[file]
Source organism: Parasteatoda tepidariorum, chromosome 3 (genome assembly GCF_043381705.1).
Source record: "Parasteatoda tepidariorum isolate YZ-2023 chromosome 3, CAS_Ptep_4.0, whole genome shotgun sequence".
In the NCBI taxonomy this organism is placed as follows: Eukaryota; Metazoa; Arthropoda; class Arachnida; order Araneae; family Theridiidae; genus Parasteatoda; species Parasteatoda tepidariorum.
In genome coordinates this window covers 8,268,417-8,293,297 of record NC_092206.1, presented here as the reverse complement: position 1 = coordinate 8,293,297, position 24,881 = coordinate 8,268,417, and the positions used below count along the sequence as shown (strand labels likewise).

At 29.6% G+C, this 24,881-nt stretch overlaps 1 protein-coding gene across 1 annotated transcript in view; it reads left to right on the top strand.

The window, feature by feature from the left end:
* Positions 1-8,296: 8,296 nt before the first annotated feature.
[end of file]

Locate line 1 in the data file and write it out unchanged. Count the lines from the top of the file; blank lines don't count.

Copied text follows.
Source organism: Parasteatoda tepidariorum, chromosome 3 (genome assembly GCF_043381705.1).